Deane had declined the young, snappy salesman’s invitation to test-drive a new metallic-blue Porsche. Instead, after walking around the car a time or two and scowling at it, he asked to inspect the driver’s-side seat adjustments. Ultimately, Austin, the Porsche salesman, failed Deane’s request to make the seat fully recline. Austin protested that no car seat fully reclines, and, besides, why would anyone want a car seat to flatten out? Deane sneered at the fellow. “Oh, no car seat reclines?” he asked sarcastically. “Not even on the 928? But of course you’re an ignorant pup and wouldn’t know about a noble car that ceased to be made when you were in grammar school. Austin, I have shoes older than you are. Come on, Holden. Let’s find a real automobile.”

By that evening, Deane had bought a 1983 white Porsche 928 with 110,000 thousand miles on the odometer. He paid $3,800 in cash for it and was extremely pleased. Holden was surprised that he actually had some money and he contemplated reminding Deane that the silk Kerman had still failed to materialize. But, as always, he considered how Deane had turned his business around, and he found himself unwilling to make an issue of it.

As Deane was buckling his seat belt to drive his new car home and Holden was heading toward his own car, he remembered that he had a message for Deane. He put his hands on the door of Deane’s Porsche and asked through the open window, “Avery, do you remember the old farmer, Clem Briano?”

“Of course I do, Holden. The man with the tractor and the sixty acres of Cabernet.”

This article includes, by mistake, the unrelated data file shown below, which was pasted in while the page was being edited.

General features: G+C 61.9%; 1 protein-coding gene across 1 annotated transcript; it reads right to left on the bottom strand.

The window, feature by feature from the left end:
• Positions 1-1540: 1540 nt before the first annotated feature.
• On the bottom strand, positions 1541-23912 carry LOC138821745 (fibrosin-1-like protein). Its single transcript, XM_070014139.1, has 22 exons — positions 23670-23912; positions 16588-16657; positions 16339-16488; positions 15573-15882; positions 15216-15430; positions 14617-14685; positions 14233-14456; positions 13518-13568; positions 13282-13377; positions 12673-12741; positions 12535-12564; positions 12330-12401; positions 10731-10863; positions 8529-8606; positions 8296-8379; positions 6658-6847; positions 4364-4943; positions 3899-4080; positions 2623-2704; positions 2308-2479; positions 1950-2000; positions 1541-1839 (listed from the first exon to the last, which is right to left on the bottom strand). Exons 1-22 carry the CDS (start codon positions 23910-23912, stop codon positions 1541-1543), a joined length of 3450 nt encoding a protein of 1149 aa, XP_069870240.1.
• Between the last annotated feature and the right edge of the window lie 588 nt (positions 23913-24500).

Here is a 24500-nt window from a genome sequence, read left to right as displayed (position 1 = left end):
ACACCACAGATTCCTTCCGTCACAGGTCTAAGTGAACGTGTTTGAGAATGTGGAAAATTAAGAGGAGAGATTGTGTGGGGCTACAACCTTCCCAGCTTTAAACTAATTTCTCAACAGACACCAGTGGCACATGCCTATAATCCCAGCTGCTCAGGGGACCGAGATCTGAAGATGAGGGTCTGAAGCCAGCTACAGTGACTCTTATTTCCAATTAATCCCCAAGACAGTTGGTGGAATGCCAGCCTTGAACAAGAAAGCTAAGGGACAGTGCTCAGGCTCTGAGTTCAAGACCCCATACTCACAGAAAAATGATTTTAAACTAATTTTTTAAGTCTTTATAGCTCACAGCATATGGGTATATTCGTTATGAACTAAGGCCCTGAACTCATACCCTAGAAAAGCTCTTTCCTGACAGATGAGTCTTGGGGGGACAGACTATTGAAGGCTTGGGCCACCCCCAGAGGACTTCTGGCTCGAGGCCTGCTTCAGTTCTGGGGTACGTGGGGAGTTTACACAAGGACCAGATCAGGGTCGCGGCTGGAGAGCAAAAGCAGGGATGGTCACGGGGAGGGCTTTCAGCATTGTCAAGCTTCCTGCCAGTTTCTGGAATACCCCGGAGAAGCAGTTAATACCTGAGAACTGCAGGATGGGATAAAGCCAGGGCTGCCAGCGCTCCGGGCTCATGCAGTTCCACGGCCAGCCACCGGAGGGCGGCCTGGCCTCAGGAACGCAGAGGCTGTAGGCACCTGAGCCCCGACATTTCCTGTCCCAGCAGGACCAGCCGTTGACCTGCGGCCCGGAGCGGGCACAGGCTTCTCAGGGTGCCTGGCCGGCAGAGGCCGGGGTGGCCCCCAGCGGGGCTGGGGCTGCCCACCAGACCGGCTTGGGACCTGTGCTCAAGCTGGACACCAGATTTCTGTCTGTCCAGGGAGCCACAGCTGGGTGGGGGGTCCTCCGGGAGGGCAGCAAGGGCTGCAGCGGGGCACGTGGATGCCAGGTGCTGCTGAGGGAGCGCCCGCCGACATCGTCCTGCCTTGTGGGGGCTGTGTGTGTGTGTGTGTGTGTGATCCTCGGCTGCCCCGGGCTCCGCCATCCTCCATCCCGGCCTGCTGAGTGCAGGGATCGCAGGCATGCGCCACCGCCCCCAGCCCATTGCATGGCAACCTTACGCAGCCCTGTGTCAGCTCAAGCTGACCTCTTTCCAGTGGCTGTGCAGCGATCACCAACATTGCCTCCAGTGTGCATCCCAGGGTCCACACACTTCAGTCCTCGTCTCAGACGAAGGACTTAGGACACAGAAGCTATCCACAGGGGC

“Yes. He called me, trying to get in touch with you. He said that he sold twenty acres of the property just like you suggested, but he says that now he needs to sell the rest, the forty-acre parcel with the ninety-year-old vines. He’s no longer able to do the work himself and he wants to sell them to you. You made a good impression on him when you told him to keep the property. He’ll make you a good deal.”

Deane straightened in his bucket seat; he twisted and looked thoughtfully at Holden. “Hmm. Put down roots. Make wine. Quit the rug game.” As he spoke, he patted a briefcase in the passenger seat beside him. “Well, lad, let’s go see Clem tomorrow. But do you mind if we take my car? You can buy the gas.”


So Holden was witness to Deane’s next purchase, too. It was a deal put together by two men who would rather not involve realtors or attorneys. Clem slowly typed it out on an old Underwood and both men signed. Holden witnessed and signed as well. The terms were: $2,500,000 selling price; $980,000 down; the balance of $1,520,000, carried by the seller at 10%, was to be paid at $8,000 per month beginning as soon as the buyer could produce a profit from the property or within two years, whichever came first; sale to include all rolling stock, among which were a pickup truck and several tractors; sale to include fifty barrels of homemade cabernet sauvignon wine. And that was it. Deane counted out $980,000 in cash. He complimented Clem for his voice and his “dialect.” They all went outside and the farmer showed Deane how to operate the tractor. They walked around and Clem pointed out this and that and offered some advice here and there. By the time Holden and Deane left, Clem was nearly in tears, not because of having just sold his beloved vineyard, but because he hated to see Deane leave.

Deane was exuberant as they drove back to the city. He sang. He raved about the vineyard, the view, the climate and Clem’s honest attitude. His voice was stratospheric. Holden was in shock. Finally he asked, “Avery, where did you get that much cash?”

“I sold a rug, lad.”

“A rug…”

“Don’t ask. Not allowed to tell.”

Holden felt plastered to his seat, he was so surprised by the whole, unlikely event. But he was worried. “I hope you held some money back, Avery.”

“I did. I did.”